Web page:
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Headlines Published on 19 October 2004

Title Life-long learning’s usual suspects

Efforts to lure people to new educational technologies and to promote a culture of life-long learning resemble a case of preaching to the converted, according to a new UK study.

ODLP, which aims to help socially disadvantaged groups become life-long learners, is part of a cluster of projects called the Learning Citizen © Image: Learning Citizen
ODLP, which aims to help socially disadvantaged groups become life-long learners, is part of a cluster of projects called the Learning Citizen
© Image: Learning Citizen
The technology has improved. The level of accessibility is unprecedented. European governments and the EU are doing their best to promote e-learning and construct an equitable and inclusive ‘learning society’ of ‘life-long learners’. However, a new study suggests that education in the digital age largely attracts the ‘usual suspects’ – in the UK, at least.

The Adult Learning@Home project, which was funded by the UK’s Economic and Social Research Council (ESRC), concluded that ICT has not increased participation and achievement rates in adult education. Instead, e-learning tends to be associated with the same factors that influence when students leave the education system, such as sex and socio-economic background. "It would seem that patterns of participation in adult education are not being changed for the better by changes in education policy," says Dr Neil Selwyn.

The study shows that, although access to computers and the internet is pretty much 'universal' in the UK, actual use is limited to just over half of the adult population. In addition, the internet was primarily used to communicate with family and friends, produce documents and search for specific information and general knowledge. Learning a language or other new skill was a secondary use.

The findings were based on a large-scale door-to-door survey of just over 1 000 adults and semi-structured interviews with 100 respondents, followed by a year-long, in-depth ethnographic study of 25 ICT users, their friends and families. Although the results are drawn from UK citizens, they may have implications in a broader European context.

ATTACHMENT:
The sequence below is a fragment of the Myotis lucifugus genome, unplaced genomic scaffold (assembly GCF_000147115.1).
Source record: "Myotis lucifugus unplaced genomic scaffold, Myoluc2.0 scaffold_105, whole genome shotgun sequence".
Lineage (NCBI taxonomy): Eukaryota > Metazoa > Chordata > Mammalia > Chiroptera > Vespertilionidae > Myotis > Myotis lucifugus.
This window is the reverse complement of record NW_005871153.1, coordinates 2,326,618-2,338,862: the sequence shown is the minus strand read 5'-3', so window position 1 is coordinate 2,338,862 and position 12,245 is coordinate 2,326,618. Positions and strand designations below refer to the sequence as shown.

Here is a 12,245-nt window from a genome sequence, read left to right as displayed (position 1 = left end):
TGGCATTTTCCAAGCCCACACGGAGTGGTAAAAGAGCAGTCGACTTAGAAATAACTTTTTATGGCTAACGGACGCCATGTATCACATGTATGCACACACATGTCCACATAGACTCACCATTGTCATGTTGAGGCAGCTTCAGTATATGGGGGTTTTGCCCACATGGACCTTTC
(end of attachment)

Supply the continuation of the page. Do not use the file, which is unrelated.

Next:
The ESRC is the UK's largest funding agency for research and post-graduate training relating to social and economic issues. It invests more than £93 million (€135 million) every year in social science and, at any time, is supporting some 2 000 researchers in academic institutions and research policy institutes.

Electronic equalisers
As Europe steers a course towards a knowledge-based economy and society, the speed at which knowledge and skills become obsolete makes it imperative that Europeans ‘learn’ to be adaptive. The EU recognises that this can only be achieved through a policy of open and equitable life-long learning. And ISTs (information society technologies) offer a perfect medium for this new focus in adult education.

To help break down the barriers of exclusion, and narrow the potentially widening gap between the ‘knows’ and the ‘know-nots’, the Commission has launched a number of important initiatives. One example of this is the piloted on-line distance learning services. Run by IST project fellows, as part of the EU-backed Open Distance Learning Platform (ODLP), it aims to “e-include the excluded”.

“The ODLP aims to enable and facilitate the on-line training process, from training course design to tutoring and monitoring of trainees, and course administration,” a project spokesperson said. “It is a complete software suite that can be tailored to the specific needs of any training institution due to an innovative software architecture and a wide set of application programme interfaces.”

Under the programme, training institutions in Austria, France, Germany and the UK set up a pilot environment to help socially fragile groups to develop vocational skills, build personal confidence and commitment to life-long learning.

Source:  EU sources

Research Contacts page

More information:

  • ESRC press release
  • Background on ODLP

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